I have never seen so many acorns in Nowhere Wood. Everywhere I step, I am treading on acorns. Acorns are the fruits of oak trees and this year it certainly has been a bumper harvest. Biologists call this a “mast year”.
The air in Nowhere Wood in April and May was very hot and still. This allowed the oak pollen to hang in the air near the feathery stigmas of the oak flowers. Perfect conditions for pollination and making acorns.
July and August were warm and wet, ideal conditions for growing a record crop of acorns.
This is good news for the birds of the wood, like pigeons, jays and woodpeckers, which eat acorns. And for the squirrels and mice, too. Deer eat acorns, and I did once see one near the woods very early in the morning. The oak trees are producers and this is one way that they make food for the woodland herbivores.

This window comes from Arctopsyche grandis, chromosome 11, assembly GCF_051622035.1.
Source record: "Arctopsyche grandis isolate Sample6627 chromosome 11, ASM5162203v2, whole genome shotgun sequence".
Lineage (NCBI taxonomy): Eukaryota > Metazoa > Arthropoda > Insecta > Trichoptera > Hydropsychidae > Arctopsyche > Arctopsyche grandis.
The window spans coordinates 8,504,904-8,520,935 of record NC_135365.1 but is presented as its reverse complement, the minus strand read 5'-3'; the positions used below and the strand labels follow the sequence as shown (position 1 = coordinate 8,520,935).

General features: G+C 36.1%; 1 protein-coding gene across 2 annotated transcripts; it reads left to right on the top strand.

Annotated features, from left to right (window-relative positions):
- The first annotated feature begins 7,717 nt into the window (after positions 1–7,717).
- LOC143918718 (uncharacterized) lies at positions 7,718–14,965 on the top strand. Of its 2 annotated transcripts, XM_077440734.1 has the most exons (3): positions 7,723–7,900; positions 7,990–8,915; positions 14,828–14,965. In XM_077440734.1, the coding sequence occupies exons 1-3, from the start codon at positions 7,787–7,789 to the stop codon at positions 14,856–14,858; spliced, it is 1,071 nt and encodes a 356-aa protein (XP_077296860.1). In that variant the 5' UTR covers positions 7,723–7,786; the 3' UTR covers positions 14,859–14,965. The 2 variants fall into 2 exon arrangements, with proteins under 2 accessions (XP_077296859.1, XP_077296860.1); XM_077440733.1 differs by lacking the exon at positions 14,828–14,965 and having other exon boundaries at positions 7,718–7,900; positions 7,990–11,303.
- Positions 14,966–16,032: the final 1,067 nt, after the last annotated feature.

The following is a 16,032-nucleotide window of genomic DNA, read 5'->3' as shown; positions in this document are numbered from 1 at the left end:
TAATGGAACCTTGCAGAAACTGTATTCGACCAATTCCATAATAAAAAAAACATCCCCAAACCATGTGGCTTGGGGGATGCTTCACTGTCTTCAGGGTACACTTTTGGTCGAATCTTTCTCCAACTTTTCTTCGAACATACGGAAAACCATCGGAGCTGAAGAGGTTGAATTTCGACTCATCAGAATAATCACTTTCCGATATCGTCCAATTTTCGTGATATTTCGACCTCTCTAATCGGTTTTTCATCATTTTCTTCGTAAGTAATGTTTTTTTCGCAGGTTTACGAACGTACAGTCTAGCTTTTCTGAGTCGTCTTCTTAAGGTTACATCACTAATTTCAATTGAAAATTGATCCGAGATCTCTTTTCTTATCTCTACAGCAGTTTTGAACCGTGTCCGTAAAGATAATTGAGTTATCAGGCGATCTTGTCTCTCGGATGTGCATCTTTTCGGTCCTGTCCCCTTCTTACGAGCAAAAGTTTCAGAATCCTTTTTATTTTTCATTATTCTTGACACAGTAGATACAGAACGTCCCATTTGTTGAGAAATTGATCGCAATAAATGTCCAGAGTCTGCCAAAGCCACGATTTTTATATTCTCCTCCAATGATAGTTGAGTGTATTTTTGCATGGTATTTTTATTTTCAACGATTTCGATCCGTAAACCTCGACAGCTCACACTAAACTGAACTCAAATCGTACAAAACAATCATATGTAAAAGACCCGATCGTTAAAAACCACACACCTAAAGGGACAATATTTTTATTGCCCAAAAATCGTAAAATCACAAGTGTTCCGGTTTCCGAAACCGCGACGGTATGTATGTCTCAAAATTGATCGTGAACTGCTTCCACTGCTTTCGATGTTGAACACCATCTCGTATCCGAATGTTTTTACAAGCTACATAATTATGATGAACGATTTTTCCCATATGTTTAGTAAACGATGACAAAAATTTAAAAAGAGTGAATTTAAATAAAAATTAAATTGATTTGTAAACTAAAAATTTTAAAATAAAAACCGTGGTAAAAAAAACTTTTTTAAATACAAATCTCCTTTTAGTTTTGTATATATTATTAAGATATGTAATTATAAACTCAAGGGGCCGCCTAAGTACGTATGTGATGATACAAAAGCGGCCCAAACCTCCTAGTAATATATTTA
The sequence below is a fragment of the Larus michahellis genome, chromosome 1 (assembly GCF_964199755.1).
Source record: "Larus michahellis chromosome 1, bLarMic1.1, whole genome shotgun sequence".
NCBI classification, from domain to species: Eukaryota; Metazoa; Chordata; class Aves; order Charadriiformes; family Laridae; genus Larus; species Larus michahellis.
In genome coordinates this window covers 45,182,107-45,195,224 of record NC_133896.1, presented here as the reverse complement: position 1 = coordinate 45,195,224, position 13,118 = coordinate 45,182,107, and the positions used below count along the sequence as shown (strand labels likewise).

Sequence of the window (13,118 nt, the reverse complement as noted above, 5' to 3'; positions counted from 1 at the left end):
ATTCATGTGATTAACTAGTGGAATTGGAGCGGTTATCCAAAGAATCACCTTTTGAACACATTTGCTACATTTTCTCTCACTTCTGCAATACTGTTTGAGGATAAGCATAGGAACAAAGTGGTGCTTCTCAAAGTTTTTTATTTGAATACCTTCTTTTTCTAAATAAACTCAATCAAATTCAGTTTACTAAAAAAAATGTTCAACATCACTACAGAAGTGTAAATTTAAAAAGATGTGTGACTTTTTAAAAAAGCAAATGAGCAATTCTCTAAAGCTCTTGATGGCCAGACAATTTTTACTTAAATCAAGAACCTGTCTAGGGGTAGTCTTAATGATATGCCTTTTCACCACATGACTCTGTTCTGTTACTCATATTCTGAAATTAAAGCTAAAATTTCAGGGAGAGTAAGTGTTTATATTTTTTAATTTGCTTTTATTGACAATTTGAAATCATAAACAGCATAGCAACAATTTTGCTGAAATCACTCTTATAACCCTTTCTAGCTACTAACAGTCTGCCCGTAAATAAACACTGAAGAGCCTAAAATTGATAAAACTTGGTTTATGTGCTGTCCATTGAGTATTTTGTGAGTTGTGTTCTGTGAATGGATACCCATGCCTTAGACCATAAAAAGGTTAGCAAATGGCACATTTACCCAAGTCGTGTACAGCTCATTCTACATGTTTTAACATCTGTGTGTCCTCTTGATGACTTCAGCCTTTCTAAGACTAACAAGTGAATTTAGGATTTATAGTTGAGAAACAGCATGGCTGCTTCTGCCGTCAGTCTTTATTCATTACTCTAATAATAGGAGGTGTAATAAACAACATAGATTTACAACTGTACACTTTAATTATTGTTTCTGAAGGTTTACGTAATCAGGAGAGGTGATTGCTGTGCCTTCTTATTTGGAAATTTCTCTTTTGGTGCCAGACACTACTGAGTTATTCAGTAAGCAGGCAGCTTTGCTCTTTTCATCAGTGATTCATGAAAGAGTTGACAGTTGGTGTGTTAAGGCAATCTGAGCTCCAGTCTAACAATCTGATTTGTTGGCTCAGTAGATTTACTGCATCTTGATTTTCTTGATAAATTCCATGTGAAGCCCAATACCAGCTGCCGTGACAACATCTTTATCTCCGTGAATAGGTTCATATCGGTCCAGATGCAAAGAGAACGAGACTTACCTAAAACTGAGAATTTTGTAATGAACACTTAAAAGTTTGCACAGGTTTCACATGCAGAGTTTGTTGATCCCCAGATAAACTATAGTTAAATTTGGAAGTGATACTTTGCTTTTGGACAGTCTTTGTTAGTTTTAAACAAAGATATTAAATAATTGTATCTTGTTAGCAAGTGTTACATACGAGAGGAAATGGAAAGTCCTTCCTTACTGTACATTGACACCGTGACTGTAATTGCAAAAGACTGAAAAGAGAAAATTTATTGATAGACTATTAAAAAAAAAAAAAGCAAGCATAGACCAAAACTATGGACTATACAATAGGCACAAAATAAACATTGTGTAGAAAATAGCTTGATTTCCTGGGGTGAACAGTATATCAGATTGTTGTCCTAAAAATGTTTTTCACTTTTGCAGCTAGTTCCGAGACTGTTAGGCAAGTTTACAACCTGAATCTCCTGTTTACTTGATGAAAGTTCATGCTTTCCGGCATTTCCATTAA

The oak trees in the wood are perhaps seventy or eighty years old now and tower above the other trees. They are successful, but for how much longer? The oldest trees are falling down, some by lightning strikes during thunderstorms.
It is difficult for young acorns to grow into oak trees, because the floor of the wood is covered by thick ivy and brambles. There is a battle going on here for light, space and water that makes an episode of Eastenders look tame!
Some young shoots make it through to the light, but they are few and far between. The future of acorns in Nowhere Wood will depend on them.
Everything is connected together, and a change to one organism affects everything else. The squirrels and the jays will be needing the oaks to remain successful. This is the way of life in Nowhere.
- Walk round an open space or a park near where you live. How are the living organisms depending on each other to survive?